Justice Remy Kasule Appeals to Government to Enact Legal Aid Law

Written by: 
John Okeya

Justice Remy Kasule has appealed to the Government of Uganda to pass the Legal Aid bill into law saying the policy will enable indigent and poor Ugandans receive state funded legal services.

The former justice of the court of appeal who pioneered the legal aid project in Uganda challenged government to come to the rescue of ordinary people who cannot afford necessary but costly legal services today.

“For more than 15 years, the bill to establish a legal aid policy supported by the state has appeared every year before the legislature, without the possibility of enactment into law,”
Justice Kasule said, “we pray that this time the law is enacted so that we are not the only country within the East African region where we don’t have a state sponsored and state supported legal aid policy”

He was speaking at the celebration of the 9th annual Legal Aid and Pro Bono day held at Railway grounds, along Jinja Road in Kampala, with other celebrations made across the country.

Hon. Jacob Oulanyah, the Deputy Speaker of Uganda’s parliament who represented the president as Chief Guest at the event admitted that the legal aid policy is crucial and has lingered between parliament and cabinet for a long time.

However, the Deputy Speaker says the motion is still pending because of financial implication of 17 billion to government. He argued that Government is already funding many projects and does not have enough resources to meet the policy requirement.

Hon. Oulanyah called for financial assistance from the delegations from European Union, United Nations and other development partners who were present at the event, to support government initialize the legal aid program, such that the government can take it over fully after three years once the legal framework and institution is established.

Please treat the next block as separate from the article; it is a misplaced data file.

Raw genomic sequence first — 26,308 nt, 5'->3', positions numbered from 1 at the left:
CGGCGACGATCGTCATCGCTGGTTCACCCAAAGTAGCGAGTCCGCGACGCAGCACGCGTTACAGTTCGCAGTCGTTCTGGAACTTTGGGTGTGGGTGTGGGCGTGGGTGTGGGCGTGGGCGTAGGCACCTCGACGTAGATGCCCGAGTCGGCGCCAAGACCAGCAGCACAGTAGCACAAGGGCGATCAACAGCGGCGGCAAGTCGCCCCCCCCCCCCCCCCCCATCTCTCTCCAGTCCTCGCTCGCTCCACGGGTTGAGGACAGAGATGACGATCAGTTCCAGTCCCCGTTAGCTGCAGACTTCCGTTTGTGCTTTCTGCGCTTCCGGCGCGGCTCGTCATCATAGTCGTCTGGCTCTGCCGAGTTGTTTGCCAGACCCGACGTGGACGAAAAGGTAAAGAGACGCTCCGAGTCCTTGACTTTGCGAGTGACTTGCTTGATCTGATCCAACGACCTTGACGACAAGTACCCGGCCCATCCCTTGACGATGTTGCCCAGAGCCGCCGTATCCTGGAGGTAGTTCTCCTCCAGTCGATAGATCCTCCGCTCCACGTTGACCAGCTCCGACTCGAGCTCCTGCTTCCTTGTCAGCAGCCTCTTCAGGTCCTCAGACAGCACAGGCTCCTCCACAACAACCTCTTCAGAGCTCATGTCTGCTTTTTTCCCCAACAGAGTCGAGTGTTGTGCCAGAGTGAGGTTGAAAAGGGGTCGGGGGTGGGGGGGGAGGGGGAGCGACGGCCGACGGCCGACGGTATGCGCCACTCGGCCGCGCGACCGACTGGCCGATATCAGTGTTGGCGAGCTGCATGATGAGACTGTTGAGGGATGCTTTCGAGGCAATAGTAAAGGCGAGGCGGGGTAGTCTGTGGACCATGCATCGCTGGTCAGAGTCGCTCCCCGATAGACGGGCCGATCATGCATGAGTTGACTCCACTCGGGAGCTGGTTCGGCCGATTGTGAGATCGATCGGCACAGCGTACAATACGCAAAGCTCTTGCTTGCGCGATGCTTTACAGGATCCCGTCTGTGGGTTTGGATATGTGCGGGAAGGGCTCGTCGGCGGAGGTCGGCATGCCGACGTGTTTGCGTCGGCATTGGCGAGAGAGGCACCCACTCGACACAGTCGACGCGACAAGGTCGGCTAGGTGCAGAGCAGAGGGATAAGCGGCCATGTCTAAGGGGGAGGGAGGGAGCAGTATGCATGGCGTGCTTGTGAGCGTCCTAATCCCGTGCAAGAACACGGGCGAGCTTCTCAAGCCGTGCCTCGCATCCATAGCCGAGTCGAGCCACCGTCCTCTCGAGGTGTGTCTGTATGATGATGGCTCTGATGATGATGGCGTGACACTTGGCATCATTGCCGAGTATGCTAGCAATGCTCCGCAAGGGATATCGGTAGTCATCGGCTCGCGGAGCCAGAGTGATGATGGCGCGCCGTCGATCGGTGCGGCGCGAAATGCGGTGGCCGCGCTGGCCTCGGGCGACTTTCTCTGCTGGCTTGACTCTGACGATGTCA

“The key problem is financing. I’m suggesting therefore, that in order that the burden of parliament is assisted in its role to pass this legislation, can our development partners help us to solve this problem. This is one crucial aspect and if financing could be tailored to it, it would help our people,” said Hon. Oulanyah

The Deputy Speaker added further that the legal regime in Uganda today only serves the rich. He said poor people cannot access justice, a prerogative of the rich: affirming the need for Uganda Law Society, even in the absence of Legal Aid Law to continue providing free legal services to those who need but cannot afford; through their Pro Bono programs, a professional free legal services from lawyers.

Uganda Law Society who organized the event to celebrate free legal aid and Pro Bono day launched an application software called “PULIDAWO” to mean “your advocate.” According to Counsel Gabriel Acaye, a project manager at Uganda Law Society, ‘the vulnerable poor person will be able to access a lawyer by a click of a button’.

The android application that can be downloaded from Google playstore was developed by four advocates from the law society including Gabriel Acaye, Brian Kisomose, Lydia Kyakwa and Elias Bwambale who traveled to The Hague last and emerged first runners up in global completions for their innovation.

“PULIDAWO seeks to enhance access to justice for the indigent and vulnerable people who often time have had a challenge accessing lawyers. With the mobile application, people from the whole country will be able to access lawyers within their locality. And all these services will be given free of charge once you meet the means and merit test,” said Gabriel Acaye.

 He argues that the application will also save the public from fraud from unprofessional and unqualified lawyers.

At the same event, Justice Remy Kasule called upon the legal profession to renew their commitment and responsibility towards society, such that even when the state may one day come in to support legal aid, the project by the Uganda law society must continue, “whereby we come to the rescue of ordinary people by giving them free legal services.”

He also pleaded with the public, saying “please avail yourself to take advantage of what the lawyers have come to give back to the society.”

Mary Nalweyiso, a resident of  Kajjansi attested gratefully to the free legal services from Uganda Law Society through which she was able to save her property from land grabbers after more than one year in court litigation.